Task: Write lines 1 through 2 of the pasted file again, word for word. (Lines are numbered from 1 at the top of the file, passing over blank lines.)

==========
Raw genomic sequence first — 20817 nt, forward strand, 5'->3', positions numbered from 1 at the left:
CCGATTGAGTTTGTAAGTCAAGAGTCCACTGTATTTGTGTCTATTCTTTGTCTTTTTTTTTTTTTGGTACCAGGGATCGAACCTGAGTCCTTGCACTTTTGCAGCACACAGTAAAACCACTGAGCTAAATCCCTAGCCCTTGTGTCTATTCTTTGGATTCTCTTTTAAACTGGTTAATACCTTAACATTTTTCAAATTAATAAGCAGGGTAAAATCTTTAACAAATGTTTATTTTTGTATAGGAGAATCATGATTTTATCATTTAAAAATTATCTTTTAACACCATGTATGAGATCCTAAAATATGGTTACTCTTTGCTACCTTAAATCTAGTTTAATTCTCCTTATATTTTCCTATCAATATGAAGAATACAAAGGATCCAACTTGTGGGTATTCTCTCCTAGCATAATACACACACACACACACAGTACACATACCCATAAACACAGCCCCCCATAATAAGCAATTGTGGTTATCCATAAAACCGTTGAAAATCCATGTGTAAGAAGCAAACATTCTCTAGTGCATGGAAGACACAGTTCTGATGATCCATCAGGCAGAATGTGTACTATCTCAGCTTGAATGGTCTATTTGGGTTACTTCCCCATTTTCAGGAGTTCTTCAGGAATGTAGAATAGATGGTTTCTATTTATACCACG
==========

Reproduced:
Raw genomic sequence first — 20817 nt, forward strand, 5'->3', positions numbered from 1 at the left:
CCGATTGAGTTTGTAAGTCAAGAGTCCACTGTATTTGTGTCTATTCTTTGTCTTTTTTTTTTTTTGGTACCAGGGATCGAACCTGAGTCCTTGCACTTTTGCAGCACACAGTAAAACCACTGAGCTAAATCCCTAGCCCTTGTGTCTATTCTTTGGATTCTCTTTTAAACTGGTTAATACCTTAACATTTTTCAAATTAATAAGCAGGGTAAAATCTTTAACAAATGTTTATTTTTGTATAGGAGAATCATGATTTTATCATTTAAAAATTATCTTTTAACACCATGTATGAGATCCTAAAATATGGTTACTCTTTGCTACCTTAAATCTAGTTTAATTCTCCTTATATTTTCCTATCAATATGAAGAATACAAAGGATCCAACTTGTGGGTATTCTCTCCTAGCATAATACACACACACACACACAGTACACATACCCATAAACACAGCCCCCCATAATAAGCAATTGTGGTTATCCATAAAACCGTTGAAAATCCATGTGTAAGAAGCAAACATTCTCTAGTGCATGGAAGACACAGTTCTGATGATCCATCAGGCAGAATGTGTACTATCTCAGCTTGAATGGTCTATTTGGGTTACTTCCCCATTTTCAGGAGTTCTTCAGGAATGTAGAATAGATGGTTTCTATTTATACCACG